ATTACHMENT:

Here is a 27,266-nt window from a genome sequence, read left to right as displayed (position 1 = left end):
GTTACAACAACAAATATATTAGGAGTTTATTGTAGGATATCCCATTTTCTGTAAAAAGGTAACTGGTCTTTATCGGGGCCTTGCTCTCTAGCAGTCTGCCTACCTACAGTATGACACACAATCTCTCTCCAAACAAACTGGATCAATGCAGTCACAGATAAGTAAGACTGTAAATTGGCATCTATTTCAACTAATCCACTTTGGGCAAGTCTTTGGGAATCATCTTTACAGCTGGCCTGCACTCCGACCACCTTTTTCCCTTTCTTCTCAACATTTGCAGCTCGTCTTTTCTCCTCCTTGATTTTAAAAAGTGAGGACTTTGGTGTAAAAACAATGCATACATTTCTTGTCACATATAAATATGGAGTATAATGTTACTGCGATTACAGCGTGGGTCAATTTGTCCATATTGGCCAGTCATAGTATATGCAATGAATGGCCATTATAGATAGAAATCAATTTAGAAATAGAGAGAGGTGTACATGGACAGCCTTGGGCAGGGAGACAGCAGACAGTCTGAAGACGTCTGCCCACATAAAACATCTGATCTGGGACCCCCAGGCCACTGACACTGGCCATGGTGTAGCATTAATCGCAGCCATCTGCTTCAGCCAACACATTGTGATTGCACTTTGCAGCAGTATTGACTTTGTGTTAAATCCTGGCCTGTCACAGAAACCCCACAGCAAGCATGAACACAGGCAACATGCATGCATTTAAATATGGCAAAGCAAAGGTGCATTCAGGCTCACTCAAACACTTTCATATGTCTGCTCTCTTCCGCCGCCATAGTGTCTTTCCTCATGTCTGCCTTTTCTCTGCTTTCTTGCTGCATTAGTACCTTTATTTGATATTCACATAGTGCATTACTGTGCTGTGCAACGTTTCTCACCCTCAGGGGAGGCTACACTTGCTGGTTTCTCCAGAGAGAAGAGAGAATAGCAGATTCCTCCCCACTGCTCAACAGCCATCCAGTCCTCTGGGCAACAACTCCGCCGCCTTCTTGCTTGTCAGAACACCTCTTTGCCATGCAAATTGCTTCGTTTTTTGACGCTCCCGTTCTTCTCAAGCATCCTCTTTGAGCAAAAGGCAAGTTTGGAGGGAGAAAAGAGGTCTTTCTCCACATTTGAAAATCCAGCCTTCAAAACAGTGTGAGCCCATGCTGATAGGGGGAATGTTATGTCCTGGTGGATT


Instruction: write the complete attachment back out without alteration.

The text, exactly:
Here is a 27,266-nt window from a genome sequence, read left to right as displayed (position 1 = left end):
GTTACAACAACAAATATATTAGGAGTTTATTGTAGGATATCCCATTTTCTGTAAAAAGGTAACTGGTCTTTATCGGGGCCTTGCTCTCTAGCAGTCTGCCTACCTACAGTATGACACACAATCTCTCTCCAAACAAACTGGATCAATGCAGTCACAGATAAGTAAGACTGTAAATTGGCATCTATTTCAACTAATCCACTTTGGGCAAGTCTTTGGGAATCATCTTTACAGCTGGCCTGCACTCCGACCACCTTTTTCCCTTTCTTCTCAACATTTGCAGCTCGTCTTTTCTCCTCCTTGATTTTAAAAAGTGAGGACTTTGGTGTAAAAACAATGCATACATTTCTTGTCACATATAAATATGGAGTATAATGTTACTGCGATTACAGCGTGGGTCAATTTGTCCATATTGGCCAGTCATAGTATATGCAATGAATGGCCATTATAGATAGAAATCAATTTAGAAATAGAGAGAGGTGTACATGGACAGCCTTGGGCAGGGAGACAGCAGACAGTCTGAAGACGTCTGCCCACATAAAACATCTGATCTGGGACCCCCAGGCCACTGACACTGGCCATGGTGTAGCATTAATCGCAGCCATCTGCTTCAGCCAACACATTGTGATTGCACTTTGCAGCAGTATTGACTTTGTGTTAAATCCTGGCCTGTCACAGAAACCCCACAGCAAGCATGAACACAGGCAACATGCATGCATTTAAATATGGCAAAGCAAAGGTGCATTCAGGCTCACTCAAACACTTTCATATGTCTGCTCTCTTCCGCCGCCATAGTGTCTTTCCTCATGTCTGCCTTTTCTCTGCTTTCTTGCTGCATTAGTACCTTTATTTGATATTCACATAGTGCATTACTGTGCTGTGCAACGTTTCTCACCCTCAGGGGAGGCTACACTTGCTGGTTTCTCCAGAGAGAAGAGAGAATAGCAGATTCCTCCCCACTGCTCAACAGCCATCCAGTCCTCTGGGCAACAACTCCGCCGCCTTCTTGCTTGTCAGAACACCTCTTTGCCATGCAAATTGCTTCGTTTTTTGACGCTCCCGTTCTTCTCAAGCATCCTCTTTGAGCAAAAGGCAAGTTTGGAGGGAGAAAAGAGGTCTTTCTCCACATTTGAAAATCCAGCCTTCAAAACAGTGTGAGCCCATGCTGATAGGGGGAATGTTATGTCCTGGTGGATT